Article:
One of the assignments i did for my Online Journalism module was a timeline depicting some of the major events that caused social stir across the world in the last 20 years. Some were real, some were just, well, paranoid behavior, hence The Paranoia Timeline. This is a description of the project – that stayed incomplete, still in a conceptual phase – and the steps and views i have on it.
I would like to hear from you, about what can be done with archive journalism, with different narratives, and if you want to help me develop the timeline (it’s filled with mock content, and it’s maybe in the 5% of its full potential) let me know. I wanted this to be a collaborative project, with different people contributing with ideas, videos, text, pictures, graphs, opinions, so any help is more than welcome.
So you can have an idea of what is the spirit of The Paranoia Timeline, here’s a small video i edited as a promo.
“Paranoia is a thought process heavily influenced by anxiety or fear, often to the point of irrationality and delusion.” Wikipedia
In an attempt to explore new ways to report stories, I decided for this project to use a timeline as a platform to report on some events that had social impact in the last 20 years. The kind of aftermath these events had is not constrained to geographical levels, and they altered our everyday lives, and in some cases, our world views and personal experience. Some of these events caused social hysteria or global discussion and forced governments to act in ways that affected the common citizen.
The Paranoia Timeline[i] is based in a type of journalism that I believe to be quite ignored by mainstream media, which is archive journalism. This type of reporting works with – as the name implies – with archive information and preexistent content, and my idea was to use available data and information to create a retrospective view on a few events that fulfilled the parameters presented before. Being the Internet the world’s largest archive, it was logical to work exclusively with online content, and reuse it to make something new, using computer assisted reporting and mashups.
Though the current result falls short of my initial goals, it is a prototype for a more involving experience, and I consider it to be a work in construction. What I’ll be defending here is a concept with a few examples using interactive tools, but I realize this is just a small sample of what it can really be: an immersive, ongoing project, with more interactive features, providing a journalistic approach to issues highly debated and prone to partisanship, many of them used by religious and political groups to spin their own ideologies to the general audience. The purpose is to create context.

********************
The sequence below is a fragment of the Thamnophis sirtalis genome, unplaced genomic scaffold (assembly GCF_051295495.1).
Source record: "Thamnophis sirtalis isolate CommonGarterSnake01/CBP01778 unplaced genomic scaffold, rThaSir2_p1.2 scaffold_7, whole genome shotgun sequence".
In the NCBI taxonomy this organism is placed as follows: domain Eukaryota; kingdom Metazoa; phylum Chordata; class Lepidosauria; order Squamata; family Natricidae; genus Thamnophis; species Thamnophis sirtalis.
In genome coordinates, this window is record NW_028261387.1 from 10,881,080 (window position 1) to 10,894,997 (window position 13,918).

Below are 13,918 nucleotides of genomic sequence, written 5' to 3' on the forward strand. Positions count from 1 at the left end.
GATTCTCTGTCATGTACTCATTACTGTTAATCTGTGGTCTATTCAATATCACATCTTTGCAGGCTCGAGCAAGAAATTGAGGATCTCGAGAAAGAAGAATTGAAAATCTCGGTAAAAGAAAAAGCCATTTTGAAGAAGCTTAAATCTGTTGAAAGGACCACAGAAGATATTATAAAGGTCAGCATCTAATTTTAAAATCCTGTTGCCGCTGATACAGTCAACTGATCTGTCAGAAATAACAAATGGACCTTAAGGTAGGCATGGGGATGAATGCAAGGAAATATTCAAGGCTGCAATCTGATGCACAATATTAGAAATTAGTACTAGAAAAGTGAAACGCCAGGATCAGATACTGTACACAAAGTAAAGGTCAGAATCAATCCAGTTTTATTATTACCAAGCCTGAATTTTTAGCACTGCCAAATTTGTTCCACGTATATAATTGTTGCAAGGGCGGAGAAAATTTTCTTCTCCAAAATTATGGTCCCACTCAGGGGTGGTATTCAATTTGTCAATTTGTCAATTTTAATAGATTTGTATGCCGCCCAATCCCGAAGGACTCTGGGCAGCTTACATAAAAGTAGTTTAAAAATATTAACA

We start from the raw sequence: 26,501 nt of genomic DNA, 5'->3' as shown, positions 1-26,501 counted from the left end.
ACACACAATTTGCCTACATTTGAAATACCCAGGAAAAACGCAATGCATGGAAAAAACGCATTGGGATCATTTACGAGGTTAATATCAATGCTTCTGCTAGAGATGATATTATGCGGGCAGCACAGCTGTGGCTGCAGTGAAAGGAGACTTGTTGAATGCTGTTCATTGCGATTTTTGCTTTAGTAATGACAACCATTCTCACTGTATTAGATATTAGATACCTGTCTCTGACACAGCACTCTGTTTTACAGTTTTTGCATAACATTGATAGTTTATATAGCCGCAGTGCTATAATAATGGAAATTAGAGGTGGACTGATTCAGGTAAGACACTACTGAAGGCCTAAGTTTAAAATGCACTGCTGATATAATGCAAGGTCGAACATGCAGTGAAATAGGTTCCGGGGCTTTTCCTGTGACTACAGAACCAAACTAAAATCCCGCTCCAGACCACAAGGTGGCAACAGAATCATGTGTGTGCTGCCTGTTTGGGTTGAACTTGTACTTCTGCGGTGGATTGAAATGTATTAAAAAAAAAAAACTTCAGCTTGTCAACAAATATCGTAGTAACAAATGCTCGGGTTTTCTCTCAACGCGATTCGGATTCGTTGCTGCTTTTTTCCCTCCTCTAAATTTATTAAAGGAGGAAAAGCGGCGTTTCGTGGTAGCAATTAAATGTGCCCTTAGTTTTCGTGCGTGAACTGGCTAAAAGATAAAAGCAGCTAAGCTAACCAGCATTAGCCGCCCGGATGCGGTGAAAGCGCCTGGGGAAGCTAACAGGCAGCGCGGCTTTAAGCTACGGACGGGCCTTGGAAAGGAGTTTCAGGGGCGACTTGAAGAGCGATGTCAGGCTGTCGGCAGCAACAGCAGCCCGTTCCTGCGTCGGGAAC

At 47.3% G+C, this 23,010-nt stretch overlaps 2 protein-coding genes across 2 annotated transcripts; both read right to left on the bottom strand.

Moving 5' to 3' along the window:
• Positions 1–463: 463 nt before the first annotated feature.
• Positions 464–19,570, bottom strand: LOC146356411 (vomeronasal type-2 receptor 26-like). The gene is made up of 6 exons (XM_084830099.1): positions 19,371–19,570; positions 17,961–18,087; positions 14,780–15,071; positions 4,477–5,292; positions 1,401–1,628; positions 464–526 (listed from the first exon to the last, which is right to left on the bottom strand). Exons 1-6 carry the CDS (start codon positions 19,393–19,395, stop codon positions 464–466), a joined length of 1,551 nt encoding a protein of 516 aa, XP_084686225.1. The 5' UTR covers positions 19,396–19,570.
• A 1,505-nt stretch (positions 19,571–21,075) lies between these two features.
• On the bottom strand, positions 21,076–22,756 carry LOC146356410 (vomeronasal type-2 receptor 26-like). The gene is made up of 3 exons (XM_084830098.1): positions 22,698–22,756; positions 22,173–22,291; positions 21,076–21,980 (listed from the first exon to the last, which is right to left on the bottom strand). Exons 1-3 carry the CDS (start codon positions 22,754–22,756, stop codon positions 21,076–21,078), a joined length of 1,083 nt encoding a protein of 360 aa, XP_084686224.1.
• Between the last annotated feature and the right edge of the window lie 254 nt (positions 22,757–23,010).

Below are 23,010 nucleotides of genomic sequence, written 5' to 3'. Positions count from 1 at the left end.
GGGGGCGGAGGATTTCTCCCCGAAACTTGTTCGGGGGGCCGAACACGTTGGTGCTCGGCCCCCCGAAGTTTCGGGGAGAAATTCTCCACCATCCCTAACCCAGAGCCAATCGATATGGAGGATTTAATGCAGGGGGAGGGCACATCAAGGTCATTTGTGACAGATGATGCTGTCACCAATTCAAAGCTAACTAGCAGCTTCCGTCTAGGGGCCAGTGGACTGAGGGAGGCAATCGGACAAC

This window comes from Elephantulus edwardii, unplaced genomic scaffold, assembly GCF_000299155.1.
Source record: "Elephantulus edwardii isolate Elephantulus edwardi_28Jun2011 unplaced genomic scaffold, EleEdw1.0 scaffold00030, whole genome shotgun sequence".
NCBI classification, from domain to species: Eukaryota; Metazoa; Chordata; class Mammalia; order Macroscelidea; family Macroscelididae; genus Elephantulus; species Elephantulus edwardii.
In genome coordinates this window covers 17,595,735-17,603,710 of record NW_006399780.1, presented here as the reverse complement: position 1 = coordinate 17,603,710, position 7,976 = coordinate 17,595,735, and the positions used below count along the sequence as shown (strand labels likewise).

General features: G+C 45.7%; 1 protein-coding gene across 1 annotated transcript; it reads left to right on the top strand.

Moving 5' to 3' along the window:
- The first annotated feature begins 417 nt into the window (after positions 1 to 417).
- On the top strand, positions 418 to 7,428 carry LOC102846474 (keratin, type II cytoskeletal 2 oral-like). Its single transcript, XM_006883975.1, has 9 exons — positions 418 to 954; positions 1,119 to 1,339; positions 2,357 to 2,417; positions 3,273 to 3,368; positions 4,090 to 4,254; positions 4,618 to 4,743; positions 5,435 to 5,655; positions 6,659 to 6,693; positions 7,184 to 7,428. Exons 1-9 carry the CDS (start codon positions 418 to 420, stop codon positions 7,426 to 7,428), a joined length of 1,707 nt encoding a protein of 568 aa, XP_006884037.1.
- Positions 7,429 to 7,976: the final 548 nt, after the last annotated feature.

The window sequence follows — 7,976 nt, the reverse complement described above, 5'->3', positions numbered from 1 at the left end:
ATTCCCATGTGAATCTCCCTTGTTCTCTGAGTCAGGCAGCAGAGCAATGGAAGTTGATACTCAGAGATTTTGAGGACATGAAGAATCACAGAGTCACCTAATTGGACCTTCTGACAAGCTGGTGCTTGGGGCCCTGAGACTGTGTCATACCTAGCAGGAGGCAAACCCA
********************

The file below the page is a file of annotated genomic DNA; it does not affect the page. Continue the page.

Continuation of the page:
First of all, I had to look for the most reliable and customizable timeline creating tool available for free[ii]. After pondering a few options, I chose Dipity[iii], mostly because of its reliability and ease of use, but I must admit I preferred something even more powerful: Dipity still has some glitches.
The first question was how to pinpoint in importance and time the events for this timeline. At first I used my own memory and experience and then used other people’s to limit it to the most important and visible ones. Wikipedia is a great resource when it comes to sum up the most important events in a decade, so I looked up the decade entries, in this case the 90’s and the 00’s. It was a good starting point to find the candidates for this timeline, and, simultaneously, to have more links for my research.
But when it came to limit those events in time I had a problem: how could I limit the span of the importance of the events in public opinion? The best way I found was to use Google and their timeline tool.
By searching for peaks in the timeline created by Google, I could define exactly the period when the subject was widely discussed. Since Google also has the Google News Archive, with copies of pre-Internet newspapers, I also had a long run perspective for the subject at hand that could be used for historical context.
Other valuable resource was Archive.org. This website has an immense collection of media under public domain that can be used to illustrate some of these stories. I made a pastiche video using almost exclusively footage available there, with the exception of some stock footage available for free at a specialized website. The video works as a promo for the website, and it should have included two interviews, but I wasn’t able to do any of them. Still, my idea was to create an audiovisual narrative for each subject of the timeline, like a mini documentary series, using both archive footage and actual interviews with experts. I also tried to use Google’s Newstimeline[iv], but it wasn’t embeddable I had to give up the idea of having a scrolling timeline with newspapers about the specific subject.